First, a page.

In remembrance of Gabrielle Roth: freedom is our holy work

One of the significant teachers in my life died yesterday, and I’ve struggled with writing about it. I find myself getting too heady, and yet this loss is actually so profound that when I took a nap yesterday, I dreamed I was balancing upside down on my head on a dance floor, surrounded by lively, active children.

When I woke, I could feel the pressure on the crown of my head.

Headstand is definitely about changing perspective.

I stumbled into ecstatic dance 18 years ago, first encountering the 5 rhythms of Gabrielle Roth and Sweat Your Prayers after I left church as something I could no longer take part in with integrity.

I found a tribe, a practice, and a way of experiencing myself and the world as energy.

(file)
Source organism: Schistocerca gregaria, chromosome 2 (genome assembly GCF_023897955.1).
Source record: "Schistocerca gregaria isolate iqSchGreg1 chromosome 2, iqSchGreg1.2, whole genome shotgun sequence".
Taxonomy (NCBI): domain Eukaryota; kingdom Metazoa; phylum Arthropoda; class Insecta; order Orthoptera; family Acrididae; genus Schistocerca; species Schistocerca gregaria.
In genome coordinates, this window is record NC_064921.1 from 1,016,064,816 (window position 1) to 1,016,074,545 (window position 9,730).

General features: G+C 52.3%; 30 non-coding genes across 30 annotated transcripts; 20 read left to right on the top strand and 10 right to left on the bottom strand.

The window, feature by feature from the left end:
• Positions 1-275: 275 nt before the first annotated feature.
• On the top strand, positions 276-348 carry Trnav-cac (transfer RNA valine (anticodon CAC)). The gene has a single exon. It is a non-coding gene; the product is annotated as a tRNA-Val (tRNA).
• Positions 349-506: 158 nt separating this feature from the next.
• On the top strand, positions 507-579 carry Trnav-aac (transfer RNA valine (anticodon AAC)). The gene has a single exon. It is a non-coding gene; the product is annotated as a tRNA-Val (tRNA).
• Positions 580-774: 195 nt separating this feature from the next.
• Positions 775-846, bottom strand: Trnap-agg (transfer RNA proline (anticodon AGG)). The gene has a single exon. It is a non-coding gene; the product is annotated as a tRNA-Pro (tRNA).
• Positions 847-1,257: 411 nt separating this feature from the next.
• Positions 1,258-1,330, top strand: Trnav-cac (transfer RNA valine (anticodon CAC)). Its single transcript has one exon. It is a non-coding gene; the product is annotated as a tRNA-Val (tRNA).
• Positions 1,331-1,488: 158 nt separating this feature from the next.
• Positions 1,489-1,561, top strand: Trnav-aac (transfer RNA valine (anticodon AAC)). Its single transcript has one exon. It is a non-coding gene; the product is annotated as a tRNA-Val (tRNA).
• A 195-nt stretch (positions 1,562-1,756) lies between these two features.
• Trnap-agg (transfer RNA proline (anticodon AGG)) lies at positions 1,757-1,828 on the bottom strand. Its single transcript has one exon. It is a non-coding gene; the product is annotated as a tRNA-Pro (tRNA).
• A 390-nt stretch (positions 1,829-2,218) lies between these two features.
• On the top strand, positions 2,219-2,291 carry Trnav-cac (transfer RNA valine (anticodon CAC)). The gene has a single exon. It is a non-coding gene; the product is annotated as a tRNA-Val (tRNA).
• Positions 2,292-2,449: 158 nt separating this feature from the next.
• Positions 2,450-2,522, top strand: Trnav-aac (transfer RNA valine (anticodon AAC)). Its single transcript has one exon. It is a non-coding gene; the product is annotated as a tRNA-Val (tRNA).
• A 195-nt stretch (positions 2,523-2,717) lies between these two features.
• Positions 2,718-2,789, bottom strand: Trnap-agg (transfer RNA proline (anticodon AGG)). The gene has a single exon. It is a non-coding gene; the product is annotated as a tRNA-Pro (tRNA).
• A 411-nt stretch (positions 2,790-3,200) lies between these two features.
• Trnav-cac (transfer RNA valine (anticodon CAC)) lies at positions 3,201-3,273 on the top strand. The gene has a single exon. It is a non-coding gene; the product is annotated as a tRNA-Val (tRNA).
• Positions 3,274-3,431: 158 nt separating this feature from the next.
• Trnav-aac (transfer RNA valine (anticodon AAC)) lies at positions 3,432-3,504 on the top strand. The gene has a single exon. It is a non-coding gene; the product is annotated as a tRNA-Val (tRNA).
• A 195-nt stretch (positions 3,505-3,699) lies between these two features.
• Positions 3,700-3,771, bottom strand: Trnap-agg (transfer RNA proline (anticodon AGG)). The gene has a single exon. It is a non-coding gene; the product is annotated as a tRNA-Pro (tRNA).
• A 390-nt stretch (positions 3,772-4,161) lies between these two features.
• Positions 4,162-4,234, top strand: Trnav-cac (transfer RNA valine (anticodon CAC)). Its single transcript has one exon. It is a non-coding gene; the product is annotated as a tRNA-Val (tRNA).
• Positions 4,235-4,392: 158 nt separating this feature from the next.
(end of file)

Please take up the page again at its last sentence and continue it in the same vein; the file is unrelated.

I’m not sure, but I suspect that the latter is the change in perspective that I’m integrating with this shock of loss and review of Gabrielle’s influence on my life, that it’s all just energy all the time, and it’s always changing, always dancing. The best I can ever do is to be centered, grounded, embodied, and ready to meet it. What’s solid is awareness.

I’ve had issues and struggles at times with that tribe, practice, and worldview, and they have deeply shaped me. I keep coming back.

Here’s what ecstatic dance is to me: being free, feeling joy, being embodied, clearing, cleansing, breathing, sweating, extending myself, being aware, taking care of my body, pushing to my edge and beyond, being in the moment, sharing, delighting, inquiring, discovering, connecting, having compassion, being inspired, seeing, allowing, playing, surrendering, breaking myself open, feeling what comes up, being danced, letting go, grieving, dancing with other versions of me, dancing with the entire room including the space, letting life and everything flow through me, being totally and completely alive, being fully present, blowing all the blocks out of my energy channels.

I feel so grateful to have found this and that I am able to do this.